Apple was, until recently, the biggest company in the world measured by market capitalisation and queue length. It seemed as though the good times would last forever.
However, oil and gas giant Exxon Mobil last week overtook the firm in market cap terms, and analysts are bracing themselves in anticipation of Apple announcing its first decline in quarterly profits for a decade later today.
Lean Mean Fighting Machine founder Tom Bazeley (above left) argues that Apple's golden decade was unsustainable, and that there is only one way to go after the scaling of such dizzying cultural and commercial heights: down.
1 - Victims of their own success
Apple pioneered the products (iPhone and iPad) that single-handedly created two new segments in mobile computing (smart phone and tablet). It did it brilliantly, but if the odds on creating one brand-new segment again are high, the chances of doing it twice are, as my betting friends might describe it, prohibitive.
Unfair? Almost certainly. But Apple's phenomenal success means some sort of decline is a nailed on certainty…it's just a matter of calling when.
2 - Supply chain is boring
Tim Cook is the don of supply chain management. His predecessor was the don of product design. The former delivers dollars and margin in the short term, the latter future market share and brand equity. If Cook's influence as the top dog changes the emphasis from product and vision, to cost and process, Apple’s long term ultra-profits will be compromised.
3 - No longer trying harder
Watch any Apple documentary and you'll notice the 'Us against Them' mentality present in every aspect of the company: proving the critics wrong, jabbing detractors in the eyes, and generally flicking the bird to the establishment. Avis eat your heart out, this was the #2 mentality that turned the world on its head.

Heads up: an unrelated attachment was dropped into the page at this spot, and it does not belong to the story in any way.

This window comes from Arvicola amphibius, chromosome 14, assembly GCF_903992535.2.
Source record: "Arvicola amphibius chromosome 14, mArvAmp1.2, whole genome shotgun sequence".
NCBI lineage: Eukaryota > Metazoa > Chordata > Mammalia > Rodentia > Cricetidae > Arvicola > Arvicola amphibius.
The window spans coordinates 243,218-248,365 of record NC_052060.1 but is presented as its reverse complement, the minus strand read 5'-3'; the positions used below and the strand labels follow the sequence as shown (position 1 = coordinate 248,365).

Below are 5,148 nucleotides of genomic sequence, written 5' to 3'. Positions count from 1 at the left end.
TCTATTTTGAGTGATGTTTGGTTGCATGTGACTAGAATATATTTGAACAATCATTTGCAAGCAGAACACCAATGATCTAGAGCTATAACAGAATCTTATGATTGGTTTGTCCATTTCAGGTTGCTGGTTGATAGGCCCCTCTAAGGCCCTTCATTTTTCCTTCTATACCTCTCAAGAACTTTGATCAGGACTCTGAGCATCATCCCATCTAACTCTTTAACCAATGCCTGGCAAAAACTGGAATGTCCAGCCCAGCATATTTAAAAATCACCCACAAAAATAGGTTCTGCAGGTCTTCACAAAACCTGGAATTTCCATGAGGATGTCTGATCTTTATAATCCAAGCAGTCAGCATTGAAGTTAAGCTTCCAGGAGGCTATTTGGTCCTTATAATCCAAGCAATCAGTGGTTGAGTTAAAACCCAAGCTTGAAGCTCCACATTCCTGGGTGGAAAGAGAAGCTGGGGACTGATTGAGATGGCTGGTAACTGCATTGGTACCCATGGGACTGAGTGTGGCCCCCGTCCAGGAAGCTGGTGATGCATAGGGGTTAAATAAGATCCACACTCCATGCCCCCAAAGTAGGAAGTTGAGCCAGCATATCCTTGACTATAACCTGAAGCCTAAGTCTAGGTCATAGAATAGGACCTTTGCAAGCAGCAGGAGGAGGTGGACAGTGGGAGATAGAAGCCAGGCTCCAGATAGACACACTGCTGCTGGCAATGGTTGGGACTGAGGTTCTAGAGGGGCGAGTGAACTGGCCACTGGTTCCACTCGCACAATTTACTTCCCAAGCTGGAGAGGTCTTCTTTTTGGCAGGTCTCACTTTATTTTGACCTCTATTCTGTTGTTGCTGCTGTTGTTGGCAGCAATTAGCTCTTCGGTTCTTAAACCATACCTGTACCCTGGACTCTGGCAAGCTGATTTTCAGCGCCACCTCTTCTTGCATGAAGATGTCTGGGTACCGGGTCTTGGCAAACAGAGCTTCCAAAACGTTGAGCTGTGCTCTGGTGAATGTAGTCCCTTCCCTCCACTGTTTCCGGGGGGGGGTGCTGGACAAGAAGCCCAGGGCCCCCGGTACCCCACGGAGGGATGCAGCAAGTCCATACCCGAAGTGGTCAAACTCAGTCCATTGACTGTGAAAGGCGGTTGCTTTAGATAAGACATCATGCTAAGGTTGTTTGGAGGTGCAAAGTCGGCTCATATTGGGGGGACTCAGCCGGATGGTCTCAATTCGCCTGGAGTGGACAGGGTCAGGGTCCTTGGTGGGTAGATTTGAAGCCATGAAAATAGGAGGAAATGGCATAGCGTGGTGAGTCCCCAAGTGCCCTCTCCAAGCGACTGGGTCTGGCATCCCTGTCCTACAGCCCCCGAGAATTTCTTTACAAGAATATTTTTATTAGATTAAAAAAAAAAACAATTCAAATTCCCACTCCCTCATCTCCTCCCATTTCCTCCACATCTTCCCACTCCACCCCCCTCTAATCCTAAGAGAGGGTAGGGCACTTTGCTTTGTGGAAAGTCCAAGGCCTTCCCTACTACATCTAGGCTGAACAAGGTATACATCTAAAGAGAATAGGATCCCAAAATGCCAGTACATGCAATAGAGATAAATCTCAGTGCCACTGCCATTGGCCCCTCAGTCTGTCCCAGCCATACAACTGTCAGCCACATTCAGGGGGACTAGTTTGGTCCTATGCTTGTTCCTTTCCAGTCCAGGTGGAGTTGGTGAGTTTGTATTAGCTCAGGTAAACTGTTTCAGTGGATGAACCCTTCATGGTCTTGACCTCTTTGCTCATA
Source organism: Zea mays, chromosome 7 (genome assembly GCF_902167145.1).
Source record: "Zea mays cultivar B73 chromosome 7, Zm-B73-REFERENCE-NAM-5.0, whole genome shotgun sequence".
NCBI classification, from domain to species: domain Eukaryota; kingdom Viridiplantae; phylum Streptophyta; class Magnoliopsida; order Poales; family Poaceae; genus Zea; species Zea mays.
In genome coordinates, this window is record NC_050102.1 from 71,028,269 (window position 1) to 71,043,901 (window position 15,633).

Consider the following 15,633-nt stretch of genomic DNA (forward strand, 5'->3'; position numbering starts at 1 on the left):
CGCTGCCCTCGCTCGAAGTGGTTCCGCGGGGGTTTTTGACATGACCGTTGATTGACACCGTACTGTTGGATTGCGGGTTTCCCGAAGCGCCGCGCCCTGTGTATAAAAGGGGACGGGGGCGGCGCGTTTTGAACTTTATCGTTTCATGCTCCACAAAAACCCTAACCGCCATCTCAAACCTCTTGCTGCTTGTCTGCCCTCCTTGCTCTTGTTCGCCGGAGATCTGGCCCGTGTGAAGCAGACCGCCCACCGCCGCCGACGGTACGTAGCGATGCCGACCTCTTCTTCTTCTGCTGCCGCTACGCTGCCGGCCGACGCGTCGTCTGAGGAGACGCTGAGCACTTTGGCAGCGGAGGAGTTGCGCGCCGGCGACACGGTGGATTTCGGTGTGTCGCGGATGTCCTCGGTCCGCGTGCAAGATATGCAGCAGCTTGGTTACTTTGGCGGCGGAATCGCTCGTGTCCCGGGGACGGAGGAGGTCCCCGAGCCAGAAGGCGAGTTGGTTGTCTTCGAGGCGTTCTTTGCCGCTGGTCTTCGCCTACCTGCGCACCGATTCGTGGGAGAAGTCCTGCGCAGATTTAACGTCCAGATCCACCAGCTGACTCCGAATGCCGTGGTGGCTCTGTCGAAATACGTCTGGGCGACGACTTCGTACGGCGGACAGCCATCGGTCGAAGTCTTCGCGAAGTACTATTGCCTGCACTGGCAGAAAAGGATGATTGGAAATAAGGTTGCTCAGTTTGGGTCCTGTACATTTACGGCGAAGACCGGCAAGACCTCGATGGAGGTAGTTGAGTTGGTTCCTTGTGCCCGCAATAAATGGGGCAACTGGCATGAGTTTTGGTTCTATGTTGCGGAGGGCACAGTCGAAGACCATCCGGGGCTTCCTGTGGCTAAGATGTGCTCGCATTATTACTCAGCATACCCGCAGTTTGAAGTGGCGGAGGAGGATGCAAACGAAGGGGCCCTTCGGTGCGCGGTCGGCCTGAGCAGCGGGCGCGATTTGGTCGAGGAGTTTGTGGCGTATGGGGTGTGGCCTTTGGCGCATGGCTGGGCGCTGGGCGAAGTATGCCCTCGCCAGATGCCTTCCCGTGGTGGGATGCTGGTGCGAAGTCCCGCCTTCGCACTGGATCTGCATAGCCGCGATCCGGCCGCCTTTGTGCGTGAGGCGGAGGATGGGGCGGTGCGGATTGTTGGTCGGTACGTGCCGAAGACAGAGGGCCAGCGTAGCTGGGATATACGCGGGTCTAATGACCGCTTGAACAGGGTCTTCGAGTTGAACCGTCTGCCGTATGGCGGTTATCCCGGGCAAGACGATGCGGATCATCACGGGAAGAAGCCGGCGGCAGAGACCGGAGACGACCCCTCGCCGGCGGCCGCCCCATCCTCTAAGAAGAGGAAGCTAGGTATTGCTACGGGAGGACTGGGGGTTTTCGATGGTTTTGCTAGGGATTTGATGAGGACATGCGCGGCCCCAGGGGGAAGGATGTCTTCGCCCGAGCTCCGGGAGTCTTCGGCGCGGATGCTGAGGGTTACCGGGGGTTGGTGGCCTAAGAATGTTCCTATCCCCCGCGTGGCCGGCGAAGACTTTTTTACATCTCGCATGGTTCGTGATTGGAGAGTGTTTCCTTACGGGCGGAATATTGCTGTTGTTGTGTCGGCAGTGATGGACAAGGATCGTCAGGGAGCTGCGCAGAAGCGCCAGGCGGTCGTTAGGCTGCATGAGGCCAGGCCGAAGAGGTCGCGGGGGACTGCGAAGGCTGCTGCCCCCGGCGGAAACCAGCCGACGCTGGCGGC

Now Apple products are everywhere. The 06.22 from Haddenham is full of dusty old bean counters resizing The Times iPad edition and all of your mums want a Macbook air. Any organisation that moves from challenger to establishment in such a marked way will struggle to remember who it is.
4 - User experience my Dad hates
Picture my Dad on Christmas day. Fuming at the very sight of one of his grandchildren tossing aside the worthless A6 instruction booklet for their spanking new iPod and just plugging in and getting on with it. My Dad loves instructions and so, uniquely, hates Apple's magic touch when it comes to user experience.
Uncompromising user-centric design is no longer the sole preserve of Apple. Recent tech newbies that have mastered it include Hailo, Path and Vine (incidentally all of these models had precursors with similar functionality, but poor UX). Kia Motors have nabbed the design guy behind the Audi TT - what salary package to persuade Sir Jony [Ive] to defect to Huawei?
5 - Bigger problems to solve
For years Apple thought different. But in 2013, the big announcements from Cupertino seem to be more concerned about Version 846.2 of the metaphysical qualities of iOS rather than what the future might hold.
Google, on the other hand, aims high. Driven by the moon shot principle, this is a company that will bring us Glass, Google Fibre, driverless cars and space flight. Wildly, stupidly, irresponsibly ambitious projects all of them, but it's problem solving on this scale that will propel Google over the next five years, and the absence of which that will see Apple falter.